Inflammatory diseases like Ulcerative Colitis and Crohn’s Disease are increasingly prevalent chronic conditions
with significant morbidity if untreated. While the exact molecular underpinnings of these diseases are unknown,
it is clear that misregulation of the innate immune system plays a key role in their pathogenesis. Importantly,
precise control of mRNA synthesis by RNA Polymerase II (RNAPII) is essential for immune homeostasis and
responses to environmental cues like invading pathogens. In metazoans, RNAPII pauses shortly downstream of
transcription start sites, where the polymerase can remain in a poised state until transcriptional kinases release
it into productive elongation. Promoter-proximal pausing is widespread and is critical for proper responses to
stimuli like pro-inflammatory molecules. Recently, it has become appreciated that another fate for paused
RNAPII is common: promoter-proximal termination. Here, instead of paused polymerase being released into
productive elongation, it is dissociated from its DNA template and releases a short, non-functional mRNA.
Promoter-proximal pausing is critical for proper regulation of pro-inflammatory genes, so understanding this
process is important for human physiology and disease states.
Our group and others recently showed that the Integrator complex is responsible for inducing promoter-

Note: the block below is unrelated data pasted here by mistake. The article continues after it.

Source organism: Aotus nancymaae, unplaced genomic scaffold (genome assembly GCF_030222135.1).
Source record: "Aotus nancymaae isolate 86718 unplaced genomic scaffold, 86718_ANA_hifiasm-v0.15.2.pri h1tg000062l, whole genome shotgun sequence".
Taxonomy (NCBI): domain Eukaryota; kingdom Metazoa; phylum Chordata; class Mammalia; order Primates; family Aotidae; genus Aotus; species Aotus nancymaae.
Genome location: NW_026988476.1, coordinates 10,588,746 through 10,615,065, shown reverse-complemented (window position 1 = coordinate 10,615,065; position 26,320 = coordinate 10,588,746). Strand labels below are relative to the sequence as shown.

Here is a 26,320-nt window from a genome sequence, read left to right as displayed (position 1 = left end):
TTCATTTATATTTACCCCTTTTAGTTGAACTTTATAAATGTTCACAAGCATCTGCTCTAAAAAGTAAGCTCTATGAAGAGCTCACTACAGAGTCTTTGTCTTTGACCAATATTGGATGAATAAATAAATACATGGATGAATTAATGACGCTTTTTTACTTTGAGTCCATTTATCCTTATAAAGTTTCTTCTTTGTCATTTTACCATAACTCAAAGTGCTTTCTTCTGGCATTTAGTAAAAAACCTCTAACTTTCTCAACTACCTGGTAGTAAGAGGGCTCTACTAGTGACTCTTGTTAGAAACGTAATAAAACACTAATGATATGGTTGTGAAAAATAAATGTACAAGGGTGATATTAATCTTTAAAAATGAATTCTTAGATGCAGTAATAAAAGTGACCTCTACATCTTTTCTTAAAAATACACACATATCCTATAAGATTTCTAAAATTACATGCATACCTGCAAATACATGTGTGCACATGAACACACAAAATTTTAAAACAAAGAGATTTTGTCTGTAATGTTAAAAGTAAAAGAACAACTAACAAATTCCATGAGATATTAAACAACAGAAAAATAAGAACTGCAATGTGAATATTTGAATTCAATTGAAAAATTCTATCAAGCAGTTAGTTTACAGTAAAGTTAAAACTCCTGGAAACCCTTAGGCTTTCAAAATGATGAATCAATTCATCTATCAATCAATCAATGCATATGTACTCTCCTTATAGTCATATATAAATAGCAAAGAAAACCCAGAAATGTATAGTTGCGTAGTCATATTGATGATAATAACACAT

proximal termination at a subset of protein-coding genes. The Integrator complex is essential for viability,
comprised of at least 14 subunits, and induces termination through cleavage of nascent RNA. Specifically, the
catalytically active Integrator Subunit 11 (INTS11) induces RNA cleavage. However, the regulation of Integrator’s
catalytic activity is poorly understood. A growing body of work shows that Integrator regulates responses to pro-
inflammatory cues, and human genetics suggests its involvement in inflammatory bowel disease pathogenesis.
Here, I aim to uncover how Integrator activity is regulated, and how this complex affects transcription of
Because of Integrator’s emerging role in regulating inflammatory transcription, I will use mouse embryonic
stem cell-derived macrophages (ESDMs) as a model system. I will first determine Integrator’s role in
inflammatory transcription by rapidly depleting INTS11 and monitoring cells’ ability to mount an immune
response. Using rapid INTS11 depletion paired with nascent RNA sequencing, I will precisely define the targets
of Integrator in this physiologically relevant immune cell type. I will also determine where Integrator is targeted
and explore whether its genomic localization changes in response to immune challenge. Next, I will characterize
the RNA-binding properties of Integrator in an effort to understand how its catalytic activity is regulated. Finally,
I will probe Integrator protein partners, which will shed light on how it is targeted and how it interacts with the
transcription machinery. Together, this work will provide insight into this understudied complex and may allow
for Integrator to be therapeutically targeted in inflammatory disease.